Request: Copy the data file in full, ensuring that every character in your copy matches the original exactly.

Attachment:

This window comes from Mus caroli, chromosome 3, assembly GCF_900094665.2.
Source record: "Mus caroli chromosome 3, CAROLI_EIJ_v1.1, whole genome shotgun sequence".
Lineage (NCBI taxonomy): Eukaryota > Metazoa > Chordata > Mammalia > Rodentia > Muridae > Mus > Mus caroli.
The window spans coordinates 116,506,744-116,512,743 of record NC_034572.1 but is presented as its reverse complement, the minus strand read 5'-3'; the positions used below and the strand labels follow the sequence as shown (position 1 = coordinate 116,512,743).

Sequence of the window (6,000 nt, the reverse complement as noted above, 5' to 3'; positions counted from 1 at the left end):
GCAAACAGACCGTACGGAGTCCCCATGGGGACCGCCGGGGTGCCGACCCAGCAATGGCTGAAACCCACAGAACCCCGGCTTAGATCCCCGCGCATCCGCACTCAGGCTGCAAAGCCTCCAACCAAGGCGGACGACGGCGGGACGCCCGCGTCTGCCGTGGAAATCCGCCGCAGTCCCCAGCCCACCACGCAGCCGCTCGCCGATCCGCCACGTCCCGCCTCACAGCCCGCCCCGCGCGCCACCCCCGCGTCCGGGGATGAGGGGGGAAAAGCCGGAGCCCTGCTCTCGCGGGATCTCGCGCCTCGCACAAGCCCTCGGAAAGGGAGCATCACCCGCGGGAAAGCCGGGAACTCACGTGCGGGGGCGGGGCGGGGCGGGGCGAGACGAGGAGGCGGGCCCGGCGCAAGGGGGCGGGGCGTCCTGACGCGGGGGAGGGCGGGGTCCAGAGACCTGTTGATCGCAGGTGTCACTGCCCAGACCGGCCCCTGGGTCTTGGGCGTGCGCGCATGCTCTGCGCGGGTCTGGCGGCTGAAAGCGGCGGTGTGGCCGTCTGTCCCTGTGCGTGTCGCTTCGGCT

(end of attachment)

This window comes from Mus caroli, chromosome 3, assembly GCF_900094665.2.
Source record: "Mus caroli chromosome 3, CAROLI_EIJ_v1.1, whole genome shotgun sequence".
Lineage (NCBI taxonomy): Eukaryota > Metazoa > Chordata > Mammalia > Rodentia > Muridae > Mus > Mus caroli.
The window spans coordinates 116,506,744-116,512,743 of record NC_034572.1 but is presented as its reverse complement, the minus strand read 5'-3'; the positions used below and the strand labels follow the sequence as shown (position 1 = coordinate 116,512,743).

Sequence of the window (6,000 nt, the reverse complement as noted above, 5' to 3'; positions counted from 1 at the left end):
GCAAACAGACCGTACGGAGTCCCCATGGGGACCGCCGGGGTGCCGACCCAGCAATGGCTGAAACCCACAGAACCCCGGCTTAGATCCCCGCGCATCCGCACTCAGGCTGCAAAGCCTCCAACCAAGGCGGACGACGGCGGGACGCCCGCGTCTGCCGTGGAAATCCGCCGCAGTCCCCAGCCCACCACGCAGCCGCTCGCCGATCCGCCACGTCCCGCCTCACAGCCCGCCCCGCGCGCCACCCCCGCGTCCGGGGATGAGGGGGGAAAAGCCGGAGCCCTGCTCTCGCGGGATCTCGCGCCTCGCACAAGCCCTCGGAAAGGGAGCATCACCCGCGGGAAAGCCGGGAACTCACGTGCGGGGGCGGGGCGGGGCGGGGCGAGACGAGGAGGCGGGCCCGGCGCAAGGGGGCGGGGCGTCCTGACGCGGGGGAGGGCGGGGTCCAGAGACCTGTTGATCGCAGGTGTCACTGCCCAGACCGGCCCCTGGGTCTTGGGCGTGCGCGCATGCTCTGCGCGGGTCTGGCGGCTGAAAGCGGCGGTGTGGCCGTCTGTCCCTGTGCGTGTCGCTTCGGCT